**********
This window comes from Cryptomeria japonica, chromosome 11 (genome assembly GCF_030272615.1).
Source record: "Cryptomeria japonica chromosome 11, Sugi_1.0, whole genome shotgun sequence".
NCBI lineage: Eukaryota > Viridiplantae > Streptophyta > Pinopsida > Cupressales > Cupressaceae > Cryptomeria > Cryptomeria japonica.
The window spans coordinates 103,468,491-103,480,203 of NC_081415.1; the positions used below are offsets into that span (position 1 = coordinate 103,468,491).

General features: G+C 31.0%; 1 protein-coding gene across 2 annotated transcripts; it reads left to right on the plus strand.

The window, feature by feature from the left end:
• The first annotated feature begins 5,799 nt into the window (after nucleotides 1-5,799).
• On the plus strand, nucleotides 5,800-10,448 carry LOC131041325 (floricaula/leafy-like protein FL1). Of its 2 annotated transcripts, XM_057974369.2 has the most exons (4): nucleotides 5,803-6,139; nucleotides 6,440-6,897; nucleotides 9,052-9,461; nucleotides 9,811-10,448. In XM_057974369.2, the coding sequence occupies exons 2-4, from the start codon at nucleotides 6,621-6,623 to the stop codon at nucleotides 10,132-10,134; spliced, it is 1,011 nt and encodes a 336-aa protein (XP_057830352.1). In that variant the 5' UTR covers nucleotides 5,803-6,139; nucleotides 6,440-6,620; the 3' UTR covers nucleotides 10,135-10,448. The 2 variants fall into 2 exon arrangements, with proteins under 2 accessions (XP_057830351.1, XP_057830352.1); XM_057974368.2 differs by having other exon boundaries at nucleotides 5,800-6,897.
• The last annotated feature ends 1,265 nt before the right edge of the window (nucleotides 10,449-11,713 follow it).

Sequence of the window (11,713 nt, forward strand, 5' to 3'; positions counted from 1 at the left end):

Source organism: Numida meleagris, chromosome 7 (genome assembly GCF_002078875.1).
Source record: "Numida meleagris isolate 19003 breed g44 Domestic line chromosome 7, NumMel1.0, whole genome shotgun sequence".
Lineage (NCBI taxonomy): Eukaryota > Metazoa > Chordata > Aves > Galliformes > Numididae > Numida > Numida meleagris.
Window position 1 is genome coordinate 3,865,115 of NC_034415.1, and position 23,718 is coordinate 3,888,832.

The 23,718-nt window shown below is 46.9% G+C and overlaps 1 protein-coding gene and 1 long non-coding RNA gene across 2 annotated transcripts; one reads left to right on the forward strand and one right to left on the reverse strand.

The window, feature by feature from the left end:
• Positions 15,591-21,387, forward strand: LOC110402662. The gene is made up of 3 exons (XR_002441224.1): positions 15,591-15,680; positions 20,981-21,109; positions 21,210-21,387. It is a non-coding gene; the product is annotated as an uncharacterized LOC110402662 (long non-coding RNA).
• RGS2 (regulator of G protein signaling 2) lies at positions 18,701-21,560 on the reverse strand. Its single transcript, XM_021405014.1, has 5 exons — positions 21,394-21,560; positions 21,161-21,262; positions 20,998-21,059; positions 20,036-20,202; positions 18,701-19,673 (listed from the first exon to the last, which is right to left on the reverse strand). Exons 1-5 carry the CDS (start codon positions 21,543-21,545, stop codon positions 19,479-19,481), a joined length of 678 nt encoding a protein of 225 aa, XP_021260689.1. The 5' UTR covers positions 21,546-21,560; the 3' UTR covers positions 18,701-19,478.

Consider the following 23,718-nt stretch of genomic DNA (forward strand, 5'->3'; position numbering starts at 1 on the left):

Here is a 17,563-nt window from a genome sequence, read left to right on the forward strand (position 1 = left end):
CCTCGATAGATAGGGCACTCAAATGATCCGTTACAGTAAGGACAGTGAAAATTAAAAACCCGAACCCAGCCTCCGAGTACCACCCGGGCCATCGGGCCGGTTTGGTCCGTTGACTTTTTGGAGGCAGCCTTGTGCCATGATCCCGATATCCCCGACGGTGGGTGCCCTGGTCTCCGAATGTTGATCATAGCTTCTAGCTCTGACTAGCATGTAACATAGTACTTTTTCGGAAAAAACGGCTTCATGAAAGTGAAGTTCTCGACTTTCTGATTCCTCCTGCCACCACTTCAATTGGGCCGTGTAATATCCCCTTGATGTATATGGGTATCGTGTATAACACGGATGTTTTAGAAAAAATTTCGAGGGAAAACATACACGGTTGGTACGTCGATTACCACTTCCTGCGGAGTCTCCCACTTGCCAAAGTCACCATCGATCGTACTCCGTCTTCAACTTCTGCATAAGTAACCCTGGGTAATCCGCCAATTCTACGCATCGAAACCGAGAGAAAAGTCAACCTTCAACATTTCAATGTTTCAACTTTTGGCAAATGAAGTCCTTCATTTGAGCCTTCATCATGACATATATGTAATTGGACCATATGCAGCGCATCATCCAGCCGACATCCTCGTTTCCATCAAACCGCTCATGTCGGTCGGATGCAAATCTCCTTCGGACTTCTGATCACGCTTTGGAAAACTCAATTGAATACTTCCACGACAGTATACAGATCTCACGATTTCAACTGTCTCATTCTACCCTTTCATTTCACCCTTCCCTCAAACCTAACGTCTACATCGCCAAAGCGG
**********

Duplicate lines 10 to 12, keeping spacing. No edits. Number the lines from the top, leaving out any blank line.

Sequence of the window (11,713 nt, forward strand, 5' to 3'; positions counted from 1 at the left end):

Source organism: Numida meleagris, chromosome 7 (genome assembly GCF_002078875.1).
Source record: "Numida meleagris isolate 19003 breed g44 Domestic line chromosome 7, NumMel1.0, whole genome shotgun sequence".